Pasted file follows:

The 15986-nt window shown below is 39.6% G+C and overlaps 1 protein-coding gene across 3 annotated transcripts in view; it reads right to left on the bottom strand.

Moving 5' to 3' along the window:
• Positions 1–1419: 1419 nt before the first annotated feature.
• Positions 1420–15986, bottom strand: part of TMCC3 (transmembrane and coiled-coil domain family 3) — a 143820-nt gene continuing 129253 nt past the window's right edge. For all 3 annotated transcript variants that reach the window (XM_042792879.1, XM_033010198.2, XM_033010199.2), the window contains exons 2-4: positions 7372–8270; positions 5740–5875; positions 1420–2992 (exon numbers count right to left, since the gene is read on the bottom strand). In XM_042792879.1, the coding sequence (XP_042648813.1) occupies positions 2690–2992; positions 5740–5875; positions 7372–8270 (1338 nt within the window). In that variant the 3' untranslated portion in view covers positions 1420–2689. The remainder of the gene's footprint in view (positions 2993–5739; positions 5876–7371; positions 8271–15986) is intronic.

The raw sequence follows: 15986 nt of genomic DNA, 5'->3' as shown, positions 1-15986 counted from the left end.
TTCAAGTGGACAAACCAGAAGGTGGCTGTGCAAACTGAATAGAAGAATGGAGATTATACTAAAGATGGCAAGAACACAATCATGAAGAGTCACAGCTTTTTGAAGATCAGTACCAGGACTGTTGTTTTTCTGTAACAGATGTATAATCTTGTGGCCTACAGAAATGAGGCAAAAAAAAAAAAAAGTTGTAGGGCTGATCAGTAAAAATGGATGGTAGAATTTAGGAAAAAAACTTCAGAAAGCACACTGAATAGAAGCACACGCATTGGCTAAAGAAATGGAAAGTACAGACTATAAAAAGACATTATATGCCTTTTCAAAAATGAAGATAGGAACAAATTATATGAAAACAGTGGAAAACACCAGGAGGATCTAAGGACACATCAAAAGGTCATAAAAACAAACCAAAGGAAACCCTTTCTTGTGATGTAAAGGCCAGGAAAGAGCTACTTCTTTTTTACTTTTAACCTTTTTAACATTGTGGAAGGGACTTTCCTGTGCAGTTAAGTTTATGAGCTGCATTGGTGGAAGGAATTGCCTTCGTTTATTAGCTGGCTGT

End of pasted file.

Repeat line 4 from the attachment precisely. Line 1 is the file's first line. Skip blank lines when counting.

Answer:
• Positions 1420–15986, bottom strand: part of TMCC3 (transmembrane and coiled-coil domain family 3) — a 143820-nt gene continuing 129253 nt past the window's right edge. For all 3 annotated transcript variants that reach the window (XM_042792879.1, XM_033010198.2, XM_033010199.2), the window contains exons 2-4: positions 7372–8270; positions 5740–5875; positions 1420–2992 (exon numbers count right to left, since the gene is read on the bottom strand). In XM_042792879.1, the coding sequence (XP_042648813.1) occupies positions 2690–2992; positions 5740–5875; positions 7372–8270 (1338 nt within the window). In that variant the 3' untranslated portion in view covers positions 1420–2689. The remainder of the gene's footprint in view (positions 2993–5739; positions 5876–7371; positions 8271–15986) is intronic.